Patients were prescribed analgesics to be taken only on a need basis. 24 and 48 h postoperative pain assessment and analgesic requirement were inquired by an independent examiner over telephonic call, this was recorded as (i) no symptoms (ii) sensitivity (iii) pain (iv) tenderness or sensitivity upon mastication or stimulation. Any patients reporting continuous or nocturnal pain on immediate posttreatment observation were booked in for RCT and treatment was categorized as failure. Posttreatment 15 days and 3, 6, 12, and 18 month's clinical examination was done by an independent endodontist. Posttreatment examination was scheduled as close as possible to the study methodology, but for the purpose of data collection, any recall visit occurring within plus or minus 10% of the advocated time was considered as occurring at that time.[22] Clinical examination involved patient symptom inquiry (same criteria established for immediate posttreatment assessment), percussion evaluation, and cold pulp sensibility test response for only indirect pulp capping teeth. Posttreatment PA was taken at 18-month recall period. In between the 18-month recall period, radiographs were repeated only for those patients who reported of continued discomfort or cold sensibility response in indirect pulp cases had negative response or teeth requiring RCT. PA assessment included measuring the least preoperative (baseline) RDT in millimeters (mm) with the VistaScan measuring software tool (Durr Dental, Bietigheim-Bissingen, Germany), PDL space, and lamina dura changes. PDL space assessment was scored as (i) intact in all the roots (ii) no widening beyond 1/4th of root apex of all or any one of the roots (iii) widening along the entire length of all or any one of roots. Lamina dura was examined and scored as (i) intact on all the roots (ii) loss of lamina dura beyond the 1/4th of all or any one of the roots (iii) complete loss of lamina dura over all or any one of the roots. RDT measurement was done only for the baseline PA. On clinical or radiographic assessment, if the restoration showed any fracture or loss of restoration and pulp and periapical status was stable, the restoration was repaired/replaced with the same materials used before and recorded. If there were any signs of irreversible pulpitis or necrotic pulp such as spontaneous continuous or nocturnal pain, severe tenderness to percussion or negative response to cold sensibility testing along with or without radiographic findings of widening of PDL space/lamina dura loss along the entire length of all or any of the roots, patients were recommended for RCT, the treatment procedure was recorded as failure. Treatment failure stage was recorded closest to the scheduled posttreatment recall visit.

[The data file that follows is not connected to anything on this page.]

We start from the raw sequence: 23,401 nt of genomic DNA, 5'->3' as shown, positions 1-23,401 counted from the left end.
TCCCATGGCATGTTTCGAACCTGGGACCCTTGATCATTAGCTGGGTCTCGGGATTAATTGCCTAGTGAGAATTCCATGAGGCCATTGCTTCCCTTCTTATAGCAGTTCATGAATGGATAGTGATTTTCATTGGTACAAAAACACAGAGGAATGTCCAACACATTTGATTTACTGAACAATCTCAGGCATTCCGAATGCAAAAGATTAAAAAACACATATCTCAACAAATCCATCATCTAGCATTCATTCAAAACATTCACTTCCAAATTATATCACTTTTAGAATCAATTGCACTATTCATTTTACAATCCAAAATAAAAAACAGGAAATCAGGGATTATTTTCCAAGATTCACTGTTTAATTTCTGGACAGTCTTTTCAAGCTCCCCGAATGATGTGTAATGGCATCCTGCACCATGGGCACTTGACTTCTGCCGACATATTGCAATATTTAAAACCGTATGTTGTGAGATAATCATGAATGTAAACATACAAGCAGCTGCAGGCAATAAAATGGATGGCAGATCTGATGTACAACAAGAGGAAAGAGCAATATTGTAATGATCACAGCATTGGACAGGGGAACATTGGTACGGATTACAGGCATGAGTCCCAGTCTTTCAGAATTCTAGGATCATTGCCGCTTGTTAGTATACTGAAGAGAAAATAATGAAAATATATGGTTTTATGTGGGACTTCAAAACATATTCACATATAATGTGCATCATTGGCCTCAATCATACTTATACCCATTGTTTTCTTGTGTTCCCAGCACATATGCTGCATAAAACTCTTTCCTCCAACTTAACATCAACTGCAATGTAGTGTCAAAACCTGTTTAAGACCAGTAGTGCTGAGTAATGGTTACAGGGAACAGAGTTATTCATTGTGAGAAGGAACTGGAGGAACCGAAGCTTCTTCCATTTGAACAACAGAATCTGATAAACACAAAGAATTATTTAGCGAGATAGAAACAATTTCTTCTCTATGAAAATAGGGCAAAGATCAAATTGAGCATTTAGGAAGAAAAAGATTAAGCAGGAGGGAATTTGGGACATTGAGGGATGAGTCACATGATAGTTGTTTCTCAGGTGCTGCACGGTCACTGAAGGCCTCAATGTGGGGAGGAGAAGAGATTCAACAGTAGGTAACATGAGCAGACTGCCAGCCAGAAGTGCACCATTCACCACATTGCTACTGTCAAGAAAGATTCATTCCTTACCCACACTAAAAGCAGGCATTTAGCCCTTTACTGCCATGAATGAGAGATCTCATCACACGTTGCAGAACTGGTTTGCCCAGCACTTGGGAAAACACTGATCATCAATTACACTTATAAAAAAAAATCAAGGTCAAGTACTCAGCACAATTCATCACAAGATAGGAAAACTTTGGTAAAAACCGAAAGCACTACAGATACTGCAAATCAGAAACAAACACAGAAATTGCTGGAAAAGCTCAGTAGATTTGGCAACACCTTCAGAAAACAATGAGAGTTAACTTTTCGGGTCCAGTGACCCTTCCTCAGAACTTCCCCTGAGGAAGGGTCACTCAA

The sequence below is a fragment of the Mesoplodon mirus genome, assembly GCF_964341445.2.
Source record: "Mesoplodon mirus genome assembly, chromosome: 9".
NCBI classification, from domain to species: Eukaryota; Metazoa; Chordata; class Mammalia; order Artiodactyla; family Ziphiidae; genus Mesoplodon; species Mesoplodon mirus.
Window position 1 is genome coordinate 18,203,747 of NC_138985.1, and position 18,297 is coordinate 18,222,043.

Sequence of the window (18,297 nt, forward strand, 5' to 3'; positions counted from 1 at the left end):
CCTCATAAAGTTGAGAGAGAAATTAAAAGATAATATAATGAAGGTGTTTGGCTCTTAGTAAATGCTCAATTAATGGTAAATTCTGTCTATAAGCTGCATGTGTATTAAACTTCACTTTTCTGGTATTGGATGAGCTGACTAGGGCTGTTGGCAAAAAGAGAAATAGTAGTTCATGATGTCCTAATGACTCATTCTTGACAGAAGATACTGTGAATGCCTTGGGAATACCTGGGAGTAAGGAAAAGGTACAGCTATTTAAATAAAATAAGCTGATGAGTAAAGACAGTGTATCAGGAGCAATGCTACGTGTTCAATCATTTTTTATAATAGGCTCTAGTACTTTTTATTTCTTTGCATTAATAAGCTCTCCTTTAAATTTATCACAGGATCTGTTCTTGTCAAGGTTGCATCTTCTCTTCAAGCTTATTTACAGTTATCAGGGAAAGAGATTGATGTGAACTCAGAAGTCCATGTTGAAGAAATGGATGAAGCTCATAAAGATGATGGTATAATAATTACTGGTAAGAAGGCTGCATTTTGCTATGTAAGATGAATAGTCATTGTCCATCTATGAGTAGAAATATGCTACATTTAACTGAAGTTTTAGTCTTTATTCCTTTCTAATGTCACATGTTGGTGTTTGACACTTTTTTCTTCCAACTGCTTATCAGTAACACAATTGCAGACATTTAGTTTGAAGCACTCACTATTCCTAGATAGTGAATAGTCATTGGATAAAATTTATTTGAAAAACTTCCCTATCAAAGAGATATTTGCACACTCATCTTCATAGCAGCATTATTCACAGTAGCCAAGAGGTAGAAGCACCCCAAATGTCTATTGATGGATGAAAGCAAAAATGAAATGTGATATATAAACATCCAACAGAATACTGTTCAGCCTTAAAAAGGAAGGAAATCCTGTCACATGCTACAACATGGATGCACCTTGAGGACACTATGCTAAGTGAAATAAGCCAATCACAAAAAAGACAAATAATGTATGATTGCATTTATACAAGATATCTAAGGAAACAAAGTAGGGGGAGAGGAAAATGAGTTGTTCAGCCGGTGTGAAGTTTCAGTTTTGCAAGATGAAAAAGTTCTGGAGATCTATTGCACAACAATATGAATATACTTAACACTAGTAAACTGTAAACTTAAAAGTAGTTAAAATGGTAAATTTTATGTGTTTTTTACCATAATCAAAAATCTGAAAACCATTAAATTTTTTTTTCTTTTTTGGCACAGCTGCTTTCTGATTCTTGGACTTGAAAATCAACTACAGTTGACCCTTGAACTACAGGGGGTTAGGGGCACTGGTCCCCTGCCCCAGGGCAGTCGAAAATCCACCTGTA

Statistical analysis

Descriptive statistics described the pretreatment and treatment outcome variables. IBM SPSS Version 23.0 (IBM Corp, NY, USA) was used for Chi-squared test to detect the association between the pulp status, the treatment outcome in the two different treatment groups. Kaplan–Meier survival analysis was done to estimate the survival of the treatment procedure for 72 weeks (18 months) period.

  Results Top

A total of 29 molar teeth (14 males and 15 females) with mean age 34.17 ± 12.76 years were managed by the pulpotomy procedure. In this treatment Phase 14 and 15, mandibular and maxillary molars were managed, respectively. Mean preoperative RDT in pulpotomy group was 0.90 ± 0.71 mm. 42 teeth (22 males and 20 females) were managed by indirect pulp capping, 25 and 17 mandibular and maxillary molars, respectively, with mean patient age 33 ± 10.93 years. Mean preoperative RDT in indirect pulp capping treatment was 0.70 ± 0.77 mm. [Table 2] shows the preoperative symptoms and pulp status distribution for both the treatment groups.
Table 2: Distribution of preoperative symptoms and pulp status in both the treatment groups